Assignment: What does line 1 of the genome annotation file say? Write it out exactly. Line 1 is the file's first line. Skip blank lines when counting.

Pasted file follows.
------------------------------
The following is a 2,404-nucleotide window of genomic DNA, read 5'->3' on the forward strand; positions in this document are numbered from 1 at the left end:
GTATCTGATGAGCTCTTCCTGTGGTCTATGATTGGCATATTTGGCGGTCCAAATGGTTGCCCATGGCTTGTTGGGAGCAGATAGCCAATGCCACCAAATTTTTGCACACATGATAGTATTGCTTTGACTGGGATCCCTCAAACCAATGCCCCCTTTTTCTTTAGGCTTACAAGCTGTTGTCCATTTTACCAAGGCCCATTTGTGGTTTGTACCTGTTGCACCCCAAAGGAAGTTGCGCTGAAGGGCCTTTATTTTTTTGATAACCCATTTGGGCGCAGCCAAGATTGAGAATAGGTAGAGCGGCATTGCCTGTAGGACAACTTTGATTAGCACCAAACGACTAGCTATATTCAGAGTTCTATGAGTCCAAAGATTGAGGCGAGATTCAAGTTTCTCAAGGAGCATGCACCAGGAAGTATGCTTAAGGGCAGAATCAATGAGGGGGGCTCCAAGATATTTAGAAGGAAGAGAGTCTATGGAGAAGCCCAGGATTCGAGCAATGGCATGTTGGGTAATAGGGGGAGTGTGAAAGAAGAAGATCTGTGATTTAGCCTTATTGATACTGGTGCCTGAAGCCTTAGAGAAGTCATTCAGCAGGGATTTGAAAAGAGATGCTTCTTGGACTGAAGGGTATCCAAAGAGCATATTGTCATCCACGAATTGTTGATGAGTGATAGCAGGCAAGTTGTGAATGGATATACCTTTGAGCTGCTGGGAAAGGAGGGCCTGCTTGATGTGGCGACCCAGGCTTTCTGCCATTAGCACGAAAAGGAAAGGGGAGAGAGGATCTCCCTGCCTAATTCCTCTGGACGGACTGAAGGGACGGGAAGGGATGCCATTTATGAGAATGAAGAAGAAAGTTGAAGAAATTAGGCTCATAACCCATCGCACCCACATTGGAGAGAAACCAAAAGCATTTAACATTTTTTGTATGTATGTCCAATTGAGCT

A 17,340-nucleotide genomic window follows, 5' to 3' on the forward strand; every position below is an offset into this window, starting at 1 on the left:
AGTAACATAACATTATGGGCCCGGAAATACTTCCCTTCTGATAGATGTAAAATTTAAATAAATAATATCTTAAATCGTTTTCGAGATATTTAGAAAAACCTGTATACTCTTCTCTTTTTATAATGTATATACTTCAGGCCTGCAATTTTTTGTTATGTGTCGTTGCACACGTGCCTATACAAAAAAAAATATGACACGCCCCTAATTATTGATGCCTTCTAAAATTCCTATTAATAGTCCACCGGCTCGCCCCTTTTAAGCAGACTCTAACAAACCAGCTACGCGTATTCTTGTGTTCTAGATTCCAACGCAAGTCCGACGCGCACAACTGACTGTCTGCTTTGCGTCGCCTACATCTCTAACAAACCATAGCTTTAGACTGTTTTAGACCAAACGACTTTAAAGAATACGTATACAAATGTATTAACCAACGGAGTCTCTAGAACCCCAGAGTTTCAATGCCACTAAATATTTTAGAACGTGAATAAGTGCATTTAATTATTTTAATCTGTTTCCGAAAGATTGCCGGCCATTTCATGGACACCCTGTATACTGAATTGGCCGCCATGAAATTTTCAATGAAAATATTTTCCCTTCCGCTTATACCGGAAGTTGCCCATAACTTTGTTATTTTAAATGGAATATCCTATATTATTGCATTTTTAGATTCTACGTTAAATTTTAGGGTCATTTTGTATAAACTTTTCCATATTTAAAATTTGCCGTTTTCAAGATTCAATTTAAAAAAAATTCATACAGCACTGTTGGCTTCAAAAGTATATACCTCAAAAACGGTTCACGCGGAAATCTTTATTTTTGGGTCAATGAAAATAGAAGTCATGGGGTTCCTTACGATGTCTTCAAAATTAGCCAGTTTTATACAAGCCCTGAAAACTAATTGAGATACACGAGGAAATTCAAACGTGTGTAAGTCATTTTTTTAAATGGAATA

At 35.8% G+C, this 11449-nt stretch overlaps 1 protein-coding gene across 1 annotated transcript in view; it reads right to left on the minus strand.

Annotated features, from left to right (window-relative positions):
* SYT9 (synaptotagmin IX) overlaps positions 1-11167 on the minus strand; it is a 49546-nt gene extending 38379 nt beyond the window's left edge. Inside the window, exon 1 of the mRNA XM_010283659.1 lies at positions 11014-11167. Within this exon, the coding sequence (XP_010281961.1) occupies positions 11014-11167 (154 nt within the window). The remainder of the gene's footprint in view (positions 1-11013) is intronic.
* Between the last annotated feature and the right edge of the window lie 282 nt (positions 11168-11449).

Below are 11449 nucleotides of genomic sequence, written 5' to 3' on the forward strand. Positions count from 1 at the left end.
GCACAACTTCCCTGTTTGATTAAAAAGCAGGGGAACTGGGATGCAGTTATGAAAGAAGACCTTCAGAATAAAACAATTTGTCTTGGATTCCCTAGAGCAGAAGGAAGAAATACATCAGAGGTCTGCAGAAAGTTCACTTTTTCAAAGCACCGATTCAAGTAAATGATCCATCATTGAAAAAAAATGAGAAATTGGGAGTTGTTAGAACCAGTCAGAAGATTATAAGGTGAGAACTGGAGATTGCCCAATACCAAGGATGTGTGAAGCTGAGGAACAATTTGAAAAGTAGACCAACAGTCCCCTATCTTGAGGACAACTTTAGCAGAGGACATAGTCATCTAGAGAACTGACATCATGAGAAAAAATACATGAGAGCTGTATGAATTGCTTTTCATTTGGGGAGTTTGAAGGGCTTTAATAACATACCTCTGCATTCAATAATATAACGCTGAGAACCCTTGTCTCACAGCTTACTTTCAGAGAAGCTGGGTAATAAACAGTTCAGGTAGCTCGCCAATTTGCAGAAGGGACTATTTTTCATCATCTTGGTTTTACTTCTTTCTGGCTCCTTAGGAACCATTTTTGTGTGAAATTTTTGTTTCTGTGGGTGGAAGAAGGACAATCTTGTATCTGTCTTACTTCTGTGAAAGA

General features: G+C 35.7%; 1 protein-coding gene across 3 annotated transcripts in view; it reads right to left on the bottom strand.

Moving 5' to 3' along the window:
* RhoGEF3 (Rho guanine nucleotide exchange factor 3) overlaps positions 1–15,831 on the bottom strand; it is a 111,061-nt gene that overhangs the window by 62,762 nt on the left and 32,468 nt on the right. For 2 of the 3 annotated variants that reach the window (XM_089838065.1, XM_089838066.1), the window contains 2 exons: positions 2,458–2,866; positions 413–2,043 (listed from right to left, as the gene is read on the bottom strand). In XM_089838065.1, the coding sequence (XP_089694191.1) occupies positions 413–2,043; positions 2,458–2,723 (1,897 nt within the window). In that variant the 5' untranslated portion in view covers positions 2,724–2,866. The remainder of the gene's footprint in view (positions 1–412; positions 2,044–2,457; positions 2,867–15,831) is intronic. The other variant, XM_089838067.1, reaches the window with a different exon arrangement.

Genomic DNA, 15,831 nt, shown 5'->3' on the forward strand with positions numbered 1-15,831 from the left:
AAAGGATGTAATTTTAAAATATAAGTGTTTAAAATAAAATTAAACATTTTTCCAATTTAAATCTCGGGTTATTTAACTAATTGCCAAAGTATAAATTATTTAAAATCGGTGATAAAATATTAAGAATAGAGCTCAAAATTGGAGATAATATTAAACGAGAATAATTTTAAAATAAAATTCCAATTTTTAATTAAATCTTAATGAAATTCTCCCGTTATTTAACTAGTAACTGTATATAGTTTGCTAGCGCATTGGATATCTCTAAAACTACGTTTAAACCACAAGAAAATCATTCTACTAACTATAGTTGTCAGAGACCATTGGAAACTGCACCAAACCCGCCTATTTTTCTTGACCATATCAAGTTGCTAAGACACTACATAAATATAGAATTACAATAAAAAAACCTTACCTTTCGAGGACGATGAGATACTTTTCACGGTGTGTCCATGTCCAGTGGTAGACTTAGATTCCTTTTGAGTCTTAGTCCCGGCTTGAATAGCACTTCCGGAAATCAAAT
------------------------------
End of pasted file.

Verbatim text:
The following is a 2,404-nucleotide window of genomic DNA, read 5'->3' on the forward strand; positions in this document are numbered from 1 at the left end: